Top 5 security vendors see market share fall

Symantec, McAfee, Trend Micro, IBM and CA accounted for 44 percent of global security software market last year, down from 60 percent in 2006, reveals Gartner report, which points to rise of startups as reason for dip.
Written by Ellyne Phneah, Contributor

The top five players in the security software market last year accounted for just 44 percent of the global US$16.5 billion revenue, according to a Gartner study released Thursday, which revealed that the combined market share was a fall from 60 percent in 2006.

The top five vendors comprised Symantec, McAfee, Trend Micro, IBM and CA Technologies.

Market leader Symantec accounted for 18.9 percent of the global revenue, but this was a dip from 29.5 percent in 2006. McAfee ranked second at 10.4 percent, falling slightly from 12.3 percent in 2006, followed by Trend Micro which saw its share drop to 6.3 percent from 8.1 percent. IBM had 4.9 percent market share, down from 5.3 percent in 2006, and CA clocked in at 3.8 percent, compared to 5 percent in 2006.

Top 5 Security Vendors' Market Share
 Vendors 2010 (%) 2006 (%)
Trend Micro6.38.1

According to Gartner, while merger and acquisition (M&A) activities had been a constant factor, the market has yet to reach "a consolidated status", in which the top five players would account for more than 60 percent of the market. The research firm added that at the moment, any consolidation at the top portion of the market was contrasted by an expansion at the bottom.

"The information security market is in a continuous state of consolidation, but even fairly intense [M&A] activity has not stopped the market from being very fragmented," said Ruggero Contu, principal research analyst at Gartner, in a statement.

He explained that market expansion and innovation were driven partly due to new startup players entering the market, bringing innovative technology offerings that cater to end-user requirements.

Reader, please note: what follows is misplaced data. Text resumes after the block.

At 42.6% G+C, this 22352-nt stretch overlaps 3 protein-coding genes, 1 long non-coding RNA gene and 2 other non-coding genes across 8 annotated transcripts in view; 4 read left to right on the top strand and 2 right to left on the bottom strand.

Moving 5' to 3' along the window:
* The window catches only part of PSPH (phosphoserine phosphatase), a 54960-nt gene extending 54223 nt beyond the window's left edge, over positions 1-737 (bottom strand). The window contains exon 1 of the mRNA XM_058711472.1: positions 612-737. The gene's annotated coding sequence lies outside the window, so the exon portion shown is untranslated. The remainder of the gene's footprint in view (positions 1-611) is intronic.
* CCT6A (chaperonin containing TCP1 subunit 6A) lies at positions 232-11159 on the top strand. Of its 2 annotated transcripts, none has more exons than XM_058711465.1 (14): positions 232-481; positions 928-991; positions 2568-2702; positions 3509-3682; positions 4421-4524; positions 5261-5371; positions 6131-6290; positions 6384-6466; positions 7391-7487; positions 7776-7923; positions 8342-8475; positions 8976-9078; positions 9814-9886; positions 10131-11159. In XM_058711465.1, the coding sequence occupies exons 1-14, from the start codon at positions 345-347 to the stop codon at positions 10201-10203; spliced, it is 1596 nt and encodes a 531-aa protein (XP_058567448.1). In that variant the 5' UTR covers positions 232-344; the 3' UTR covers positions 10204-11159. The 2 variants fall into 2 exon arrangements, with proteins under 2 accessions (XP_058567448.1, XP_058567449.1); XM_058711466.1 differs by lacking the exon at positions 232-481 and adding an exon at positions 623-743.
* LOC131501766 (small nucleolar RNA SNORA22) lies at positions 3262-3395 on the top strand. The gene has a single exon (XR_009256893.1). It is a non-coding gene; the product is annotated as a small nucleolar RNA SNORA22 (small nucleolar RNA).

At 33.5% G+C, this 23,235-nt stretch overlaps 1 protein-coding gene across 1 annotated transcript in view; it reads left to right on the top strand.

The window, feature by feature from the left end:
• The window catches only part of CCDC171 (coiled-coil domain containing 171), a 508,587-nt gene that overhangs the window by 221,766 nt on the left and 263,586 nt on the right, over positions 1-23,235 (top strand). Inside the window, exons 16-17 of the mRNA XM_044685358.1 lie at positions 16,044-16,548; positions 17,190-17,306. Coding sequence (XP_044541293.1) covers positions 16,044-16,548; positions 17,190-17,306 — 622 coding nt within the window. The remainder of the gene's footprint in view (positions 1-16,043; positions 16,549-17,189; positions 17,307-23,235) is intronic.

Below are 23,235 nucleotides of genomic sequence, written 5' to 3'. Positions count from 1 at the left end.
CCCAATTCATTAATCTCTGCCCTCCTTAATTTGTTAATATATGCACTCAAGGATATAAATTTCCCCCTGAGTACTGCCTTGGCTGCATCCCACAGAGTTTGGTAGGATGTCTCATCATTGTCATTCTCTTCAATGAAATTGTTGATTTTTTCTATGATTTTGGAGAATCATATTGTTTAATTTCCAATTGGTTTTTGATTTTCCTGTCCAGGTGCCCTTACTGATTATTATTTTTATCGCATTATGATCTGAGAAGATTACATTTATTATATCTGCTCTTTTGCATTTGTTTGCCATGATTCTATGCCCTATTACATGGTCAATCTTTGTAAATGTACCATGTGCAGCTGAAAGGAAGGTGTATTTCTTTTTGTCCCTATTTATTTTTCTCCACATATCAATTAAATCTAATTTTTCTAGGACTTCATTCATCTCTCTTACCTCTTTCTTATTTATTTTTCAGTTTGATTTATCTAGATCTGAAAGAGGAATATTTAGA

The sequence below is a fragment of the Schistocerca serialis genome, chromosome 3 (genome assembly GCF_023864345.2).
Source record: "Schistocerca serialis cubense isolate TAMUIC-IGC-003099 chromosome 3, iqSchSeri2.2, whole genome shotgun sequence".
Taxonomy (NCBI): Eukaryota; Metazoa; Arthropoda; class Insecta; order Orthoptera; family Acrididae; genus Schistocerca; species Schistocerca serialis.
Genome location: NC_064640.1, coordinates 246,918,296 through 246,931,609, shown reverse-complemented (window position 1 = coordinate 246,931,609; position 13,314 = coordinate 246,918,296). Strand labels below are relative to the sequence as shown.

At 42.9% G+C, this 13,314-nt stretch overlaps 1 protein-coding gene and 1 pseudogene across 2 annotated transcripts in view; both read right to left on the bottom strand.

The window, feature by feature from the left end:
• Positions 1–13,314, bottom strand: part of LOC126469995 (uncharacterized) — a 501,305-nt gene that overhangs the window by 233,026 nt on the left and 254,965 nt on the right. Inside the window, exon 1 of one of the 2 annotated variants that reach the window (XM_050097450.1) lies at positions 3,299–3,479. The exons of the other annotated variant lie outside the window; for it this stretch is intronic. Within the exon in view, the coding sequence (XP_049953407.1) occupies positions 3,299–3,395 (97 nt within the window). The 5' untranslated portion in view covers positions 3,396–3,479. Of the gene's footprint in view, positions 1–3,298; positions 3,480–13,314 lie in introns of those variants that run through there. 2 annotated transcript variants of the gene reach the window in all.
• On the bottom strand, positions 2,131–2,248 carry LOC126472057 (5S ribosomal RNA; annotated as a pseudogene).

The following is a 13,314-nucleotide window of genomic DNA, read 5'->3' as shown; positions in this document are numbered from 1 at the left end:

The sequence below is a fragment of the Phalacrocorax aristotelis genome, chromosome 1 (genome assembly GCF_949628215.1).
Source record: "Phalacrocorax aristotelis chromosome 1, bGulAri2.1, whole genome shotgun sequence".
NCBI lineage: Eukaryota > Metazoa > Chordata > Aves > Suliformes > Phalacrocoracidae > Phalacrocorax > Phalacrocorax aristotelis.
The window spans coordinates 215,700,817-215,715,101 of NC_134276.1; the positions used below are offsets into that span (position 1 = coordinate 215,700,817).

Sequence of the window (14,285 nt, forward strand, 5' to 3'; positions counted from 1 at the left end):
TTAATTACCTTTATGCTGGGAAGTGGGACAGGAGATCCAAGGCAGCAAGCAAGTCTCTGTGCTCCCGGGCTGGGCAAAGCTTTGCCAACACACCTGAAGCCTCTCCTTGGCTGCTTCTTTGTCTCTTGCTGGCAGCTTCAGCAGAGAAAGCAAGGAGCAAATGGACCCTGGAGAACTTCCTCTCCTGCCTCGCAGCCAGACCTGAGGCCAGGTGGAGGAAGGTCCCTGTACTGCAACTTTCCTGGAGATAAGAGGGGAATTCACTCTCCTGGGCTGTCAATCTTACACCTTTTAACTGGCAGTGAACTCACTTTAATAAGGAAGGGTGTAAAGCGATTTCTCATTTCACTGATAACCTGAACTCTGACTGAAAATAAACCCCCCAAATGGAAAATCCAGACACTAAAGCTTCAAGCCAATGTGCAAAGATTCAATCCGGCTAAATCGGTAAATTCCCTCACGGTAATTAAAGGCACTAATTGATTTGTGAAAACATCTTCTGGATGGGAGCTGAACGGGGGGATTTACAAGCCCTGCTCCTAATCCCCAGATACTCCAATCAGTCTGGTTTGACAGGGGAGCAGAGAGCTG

These requirements were created as a result of threats often introduced by cybercriminals who took advantage of new vulnerabilities created by changes to the IT ecosystem, Contu said.

Young taking from big
This trend, according to Gartner, was driven by established market leaders losing market share to smaller players--mainly startups--which developed new offerings to meet newly introduced threats and vulnerabilities, implemented a successful go-to-market strategy, or built a niche presence for themselves that took market share away from the top-tier vendors.

And like other related market segments such as IT operations management, the security industry relies greatly on the innovation of startups--and this is particularly the case with the continuous influx of new vulnerabilities and threats.

Contu predicted there will be more consolidations and innovations as the security market continues to provide good growth opportunities for both established players and startups, and the landscape remains dynamic with various competitors.

He added that while end-users organizations showed a growing preference to purchase software suites provided by fewer suppliers, the complexity of enterprises' product portfolios would not be resolved in the short term.

"[As a result], new, standalone niche tools will continue to be purchased to solve new rising threats and vulnerabilities that incumbent players haven't been able to address," noted the Gartner analyst.

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